In New York, Jacobs found work as a nursemaid to the Willis family, prominent abolitionists, who sheltered her from runaway slave catchers. Now a fugitive slave and under constant threat of capture, Jacobs began to develop into an abolitionist and activist in her own right. Norcom died in 1850 but the threat to Jacobs did not disappear. For two more years, she evaded capture by fleeing to Massachusetts when word arrived that she was in danger. Eventually, Mr. Willis purchased Jacobs from Norcom's daughter and granted her freedom in 1852.
Jacobs moved to Rochester, N.Y. and began to work with her brother, John S. Jacobs, an abolitionist lecturer at the Anti-Slavery Office and Reading Room. Here, she met and befriended Amy Post and other anti-slavery feminists. Encouraged by Post to write her story, Harriet Jacobs began to develop the manuscript for Incidents in the Life of a Slave Girl in 1853. Although completed in 1858, it was not published until 1861. Jacobs did not identify herself as the author, nor did she use any real names in the narrative. The preface, written by Lydia Maria Child, a well-known feminist abolitionist and author, lent credence to the narrative. The book was not merely the story of one enslaved woman but also an appeal for the abolition of slavery:
In view of these things, why are ye silent, ye free men and women of the north? Why do your tongues falter in maintenance of the right? Would that I had more ability! But my heart is so full, and my pen is so weak! There are noble men and women who plead for us, striving to help those who cannot help themselves. God bless them!5
Jacobs spent the Civil War years speaking against slavery and volunteering among the U.S. Colored Troops and contrabands in refugee camps in Washington, D.C. and Alexandria, Va. There, she offered the following words at a flag presentation for soldiers:
Soldiers, what we have got, came through the strength and valor of your right arms. Three years ago this flag had no significance for you, we could not cherish it as our emblem of freedom. You then had no part in the bloody struggle for your country, your patriotism was spurned; but to-day you are in arms for the freedom of your race and the defense of your country—to-day this flag is significant to you. Soldiers you have made it the symbol of freedom for the slave, unfurl it, stand by it and fight for it, until the breeze upon which it floats shall be so pure, that a slave cannot breathe its air.6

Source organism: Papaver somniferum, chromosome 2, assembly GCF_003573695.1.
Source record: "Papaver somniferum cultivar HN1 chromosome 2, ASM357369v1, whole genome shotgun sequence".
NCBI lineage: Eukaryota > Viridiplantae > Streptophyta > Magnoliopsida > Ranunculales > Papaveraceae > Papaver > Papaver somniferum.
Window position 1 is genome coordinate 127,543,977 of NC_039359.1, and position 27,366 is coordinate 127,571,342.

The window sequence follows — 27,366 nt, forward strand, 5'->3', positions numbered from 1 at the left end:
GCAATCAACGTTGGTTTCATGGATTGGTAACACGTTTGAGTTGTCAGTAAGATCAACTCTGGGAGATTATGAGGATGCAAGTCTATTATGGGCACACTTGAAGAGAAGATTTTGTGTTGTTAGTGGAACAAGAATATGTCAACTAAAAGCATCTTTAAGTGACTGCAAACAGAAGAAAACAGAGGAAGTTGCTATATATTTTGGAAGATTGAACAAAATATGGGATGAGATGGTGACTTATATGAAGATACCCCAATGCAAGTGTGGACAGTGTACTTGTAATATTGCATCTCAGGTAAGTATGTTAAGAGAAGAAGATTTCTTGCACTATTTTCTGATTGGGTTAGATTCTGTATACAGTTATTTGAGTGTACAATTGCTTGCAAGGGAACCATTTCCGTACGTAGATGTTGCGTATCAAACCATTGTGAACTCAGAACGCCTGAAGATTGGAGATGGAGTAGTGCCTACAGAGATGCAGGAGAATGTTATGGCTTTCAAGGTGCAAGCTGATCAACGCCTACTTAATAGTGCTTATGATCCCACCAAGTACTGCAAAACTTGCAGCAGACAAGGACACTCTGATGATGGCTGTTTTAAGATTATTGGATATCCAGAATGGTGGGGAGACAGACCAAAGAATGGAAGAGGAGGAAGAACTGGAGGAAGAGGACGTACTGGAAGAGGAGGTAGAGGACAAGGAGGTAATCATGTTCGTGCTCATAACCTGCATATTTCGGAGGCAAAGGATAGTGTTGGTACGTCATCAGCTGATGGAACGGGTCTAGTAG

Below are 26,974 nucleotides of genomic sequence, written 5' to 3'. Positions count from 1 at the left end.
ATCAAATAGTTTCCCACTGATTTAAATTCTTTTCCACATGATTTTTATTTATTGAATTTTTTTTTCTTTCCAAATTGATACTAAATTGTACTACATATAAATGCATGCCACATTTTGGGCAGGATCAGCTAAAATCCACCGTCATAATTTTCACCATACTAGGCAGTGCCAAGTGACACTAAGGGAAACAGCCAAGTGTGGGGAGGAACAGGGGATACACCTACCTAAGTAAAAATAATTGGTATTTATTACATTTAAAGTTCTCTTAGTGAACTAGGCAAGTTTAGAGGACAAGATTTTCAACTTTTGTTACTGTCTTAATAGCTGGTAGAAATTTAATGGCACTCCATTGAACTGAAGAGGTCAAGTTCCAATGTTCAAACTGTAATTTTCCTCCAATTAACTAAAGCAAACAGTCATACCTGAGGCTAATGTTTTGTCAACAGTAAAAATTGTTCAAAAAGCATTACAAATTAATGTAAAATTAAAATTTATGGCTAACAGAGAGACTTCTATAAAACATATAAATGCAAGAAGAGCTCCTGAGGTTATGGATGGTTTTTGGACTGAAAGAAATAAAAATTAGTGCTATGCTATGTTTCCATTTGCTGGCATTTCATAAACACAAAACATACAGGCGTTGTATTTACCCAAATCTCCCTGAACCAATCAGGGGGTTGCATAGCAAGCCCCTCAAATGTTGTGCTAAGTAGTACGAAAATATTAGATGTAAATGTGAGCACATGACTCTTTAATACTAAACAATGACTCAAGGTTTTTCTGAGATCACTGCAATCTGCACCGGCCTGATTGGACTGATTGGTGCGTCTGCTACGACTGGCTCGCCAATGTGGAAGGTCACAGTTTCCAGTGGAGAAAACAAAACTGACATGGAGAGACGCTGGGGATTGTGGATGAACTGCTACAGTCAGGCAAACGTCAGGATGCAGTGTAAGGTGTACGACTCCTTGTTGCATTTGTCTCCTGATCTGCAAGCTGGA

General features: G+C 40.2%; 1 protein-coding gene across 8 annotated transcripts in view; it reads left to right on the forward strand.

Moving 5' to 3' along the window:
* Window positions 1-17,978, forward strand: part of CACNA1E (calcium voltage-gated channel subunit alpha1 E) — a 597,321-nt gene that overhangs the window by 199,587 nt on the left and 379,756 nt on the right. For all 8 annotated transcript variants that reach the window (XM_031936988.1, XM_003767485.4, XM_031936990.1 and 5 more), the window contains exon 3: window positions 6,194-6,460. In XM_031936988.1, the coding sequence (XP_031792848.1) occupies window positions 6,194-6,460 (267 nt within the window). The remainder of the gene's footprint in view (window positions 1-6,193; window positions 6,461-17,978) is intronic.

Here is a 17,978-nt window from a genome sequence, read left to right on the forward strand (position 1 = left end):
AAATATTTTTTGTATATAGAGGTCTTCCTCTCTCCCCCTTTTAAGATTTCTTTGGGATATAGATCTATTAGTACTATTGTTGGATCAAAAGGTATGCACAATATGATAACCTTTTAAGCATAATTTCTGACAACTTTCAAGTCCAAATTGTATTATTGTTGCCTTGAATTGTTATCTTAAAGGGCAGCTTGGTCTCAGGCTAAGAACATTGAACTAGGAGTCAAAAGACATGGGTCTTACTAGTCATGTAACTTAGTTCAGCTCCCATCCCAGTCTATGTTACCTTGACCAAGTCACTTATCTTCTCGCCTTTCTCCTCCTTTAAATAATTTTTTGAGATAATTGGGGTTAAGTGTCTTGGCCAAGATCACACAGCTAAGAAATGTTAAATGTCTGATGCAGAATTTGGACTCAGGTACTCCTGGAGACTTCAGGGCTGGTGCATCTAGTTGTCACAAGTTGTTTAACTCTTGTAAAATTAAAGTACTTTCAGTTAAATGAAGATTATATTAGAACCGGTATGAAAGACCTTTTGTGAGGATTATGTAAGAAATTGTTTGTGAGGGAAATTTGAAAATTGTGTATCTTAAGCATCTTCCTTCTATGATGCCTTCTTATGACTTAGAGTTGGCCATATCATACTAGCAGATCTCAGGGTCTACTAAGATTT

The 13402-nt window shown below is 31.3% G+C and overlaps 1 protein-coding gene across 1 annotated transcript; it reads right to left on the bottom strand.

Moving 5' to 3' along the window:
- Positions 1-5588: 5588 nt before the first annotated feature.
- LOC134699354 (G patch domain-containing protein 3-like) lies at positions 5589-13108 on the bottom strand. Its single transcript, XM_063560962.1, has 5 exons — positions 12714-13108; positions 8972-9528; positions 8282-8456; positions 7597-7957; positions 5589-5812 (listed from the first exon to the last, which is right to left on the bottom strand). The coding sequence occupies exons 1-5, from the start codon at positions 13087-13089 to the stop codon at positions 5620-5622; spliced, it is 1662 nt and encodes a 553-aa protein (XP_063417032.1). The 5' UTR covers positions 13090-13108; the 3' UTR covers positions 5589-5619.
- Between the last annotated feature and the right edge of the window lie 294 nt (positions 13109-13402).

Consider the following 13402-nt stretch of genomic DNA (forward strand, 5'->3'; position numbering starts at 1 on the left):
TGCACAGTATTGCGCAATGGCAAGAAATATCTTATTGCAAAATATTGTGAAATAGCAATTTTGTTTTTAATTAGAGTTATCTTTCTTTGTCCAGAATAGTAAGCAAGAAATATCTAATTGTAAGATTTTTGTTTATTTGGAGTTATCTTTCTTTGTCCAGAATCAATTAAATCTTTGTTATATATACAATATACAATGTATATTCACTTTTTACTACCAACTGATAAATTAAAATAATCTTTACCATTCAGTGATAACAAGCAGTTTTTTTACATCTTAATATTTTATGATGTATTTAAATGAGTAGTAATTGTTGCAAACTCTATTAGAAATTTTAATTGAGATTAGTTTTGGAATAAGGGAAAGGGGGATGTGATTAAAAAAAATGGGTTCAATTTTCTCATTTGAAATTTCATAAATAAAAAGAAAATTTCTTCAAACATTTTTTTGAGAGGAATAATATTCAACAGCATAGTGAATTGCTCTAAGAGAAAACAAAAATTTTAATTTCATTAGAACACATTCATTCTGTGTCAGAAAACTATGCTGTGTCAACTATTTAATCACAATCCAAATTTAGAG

She and her daughter Louisa also established a school for freedmen in Alexandria. In describing it, she stated in a letter dated April 13, 1863:
I must say one word about our schools. We have 125 scholars; we have no paid teachers as yet, the children have been taught by convalescent soldiers, who kindly volunteer their services until called to join their regiment.7
Throughout the Reconstruction era, they continued relief work. Harriet even visited Edenton in 1867 to assist the freedmen in that area.
Jacobs died in Washington, D.C. in 1897. Her words offer a view that expands past her own lifetime. In a letter regarding a fair to raise funds for "disabled colored soldiers," Jacobs predicted:
I see the dawning of a better future for us. Since the Presidential election, I feel that this Republic will live, and in her new life learn justice and a broader humanity to the race she has hitherto despised—a race which, by its present bearing, is awakening respect from its stoutest opponents.8
1. Jacobs, Harriet, Incidents in the Life of a Slave Girl, ed. Jean Fagan Yellin (Cambridge: Harvard University Press, 1987), 5.
2. Jacobs, Harriet, Incidents in the Life of a Slave Girl, ed. Jean Fagan Yellin (Cambridge: Harvard University Press, 1987), p. 94.
3. Jacobs, Harriet, Incidents in the Life of a Slave Girl, ed. Jean Fagan Yellin (Cambridge: Harvard University Press, 1987), xvii.
4. Harriet Jacobs to Rev. J. Sella Martin. 13 April 1863. The Harriet Jacobs Family Papers, Ed. Jean Fagan Yellin (Chapel Hill: The University of North Carolina Press, 2008), Vol. 2: 715.
5. Jacobs, Harriet, Incidents in the Life of a Slave Girl, ed. Jean Fagan Yellin (Cambridge: Harvard University Press, 1987), 30.
6. Harriet Jacobs to Rev. J. Sella Martin. 13 April 1863. The Harriet Jacobs Family Papers, Ed. Jean Fagan Yellin (Chapel Hill: The University of North Carolina Press, 2008), Vol. 2: 578.
7. Harriet Jacobs to Rev. J. Sella Martin. 13 April 1863. The Harriet Jacobs Family Papers, Ed. Jean Fagan Yellin (Chapel Hill: The University of North Carolina Press, 2008), Vol. 2: 478.
8. Harriet Jacobs to Rev. J. Sella Martin. 13 April 1863. The Harriet Jacobs Family Papers, Ed. Jean Fagan Yellin (Chapel Hill: The University of North Carolina Press, 2008), Vol. 2: 610.